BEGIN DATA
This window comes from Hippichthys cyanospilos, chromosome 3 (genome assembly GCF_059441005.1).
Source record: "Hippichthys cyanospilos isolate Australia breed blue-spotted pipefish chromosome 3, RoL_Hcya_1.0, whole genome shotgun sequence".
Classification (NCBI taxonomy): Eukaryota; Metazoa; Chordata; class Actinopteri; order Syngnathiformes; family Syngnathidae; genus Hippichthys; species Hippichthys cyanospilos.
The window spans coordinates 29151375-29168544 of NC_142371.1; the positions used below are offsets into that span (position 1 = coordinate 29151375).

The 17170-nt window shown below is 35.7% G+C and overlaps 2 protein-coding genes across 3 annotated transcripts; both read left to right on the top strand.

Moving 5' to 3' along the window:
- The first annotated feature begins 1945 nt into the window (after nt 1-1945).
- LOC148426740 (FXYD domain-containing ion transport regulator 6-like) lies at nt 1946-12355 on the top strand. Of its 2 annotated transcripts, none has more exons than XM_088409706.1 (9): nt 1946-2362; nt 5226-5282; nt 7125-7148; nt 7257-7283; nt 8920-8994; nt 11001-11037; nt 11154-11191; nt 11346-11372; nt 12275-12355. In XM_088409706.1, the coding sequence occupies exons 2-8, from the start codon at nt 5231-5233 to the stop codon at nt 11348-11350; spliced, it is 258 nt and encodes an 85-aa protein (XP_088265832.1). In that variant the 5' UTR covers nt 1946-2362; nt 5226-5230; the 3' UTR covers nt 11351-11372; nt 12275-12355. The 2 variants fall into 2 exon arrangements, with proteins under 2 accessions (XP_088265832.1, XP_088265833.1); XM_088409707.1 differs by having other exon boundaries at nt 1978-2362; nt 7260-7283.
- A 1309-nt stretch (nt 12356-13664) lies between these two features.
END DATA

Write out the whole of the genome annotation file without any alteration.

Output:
This window comes from Hippichthys cyanospilos, chromosome 3 (genome assembly GCF_059441005.1).
Source record: "Hippichthys cyanospilos isolate Australia breed blue-spotted pipefish chromosome 3, RoL_Hcya_1.0, whole genome shotgun sequence".
Classification (NCBI taxonomy): Eukaryota; Metazoa; Chordata; class Actinopteri; order Syngnathiformes; family Syngnathidae; genus Hippichthys; species Hippichthys cyanospilos.
The window spans coordinates 29151375-29168544 of NC_142371.1; the positions used below are offsets into that span (position 1 = coordinate 29151375).

The 17170-nt window shown below is 35.7% G+C and overlaps 2 protein-coding genes across 3 annotated transcripts; both read left to right on the top strand.

Moving 5' to 3' along the window:
- The first annotated feature begins 1945 nt into the window (after nt 1-1945).
- LOC148426740 (FXYD domain-containing ion transport regulator 6-like) lies at nt 1946-12355 on the top strand. Of its 2 annotated transcripts, none has more exons than XM_088409706.1 (9): nt 1946-2362; nt 5226-5282; nt 7125-7148; nt 7257-7283; nt 8920-8994; nt 11001-11037; nt 11154-11191; nt 11346-11372; nt 12275-12355. In XM_088409706.1, the coding sequence occupies exons 2-8, from the start codon at nt 5231-5233 to the stop codon at nt 11348-11350; spliced, it is 258 nt and encodes an 85-aa protein (XP_088265832.1). In that variant the 5' UTR covers nt 1946-2362; nt 5226-5230; the 3' UTR covers nt 11351-11372; nt 12275-12355. The 2 variants fall into 2 exon arrangements, with proteins under 2 accessions (XP_088265832.1, XP_088265833.1); XM_088409707.1 differs by having other exon boundaries at nt 1978-2362; nt 7260-7283.
- A 1309-nt stretch (nt 12356-13664) lies between these two features.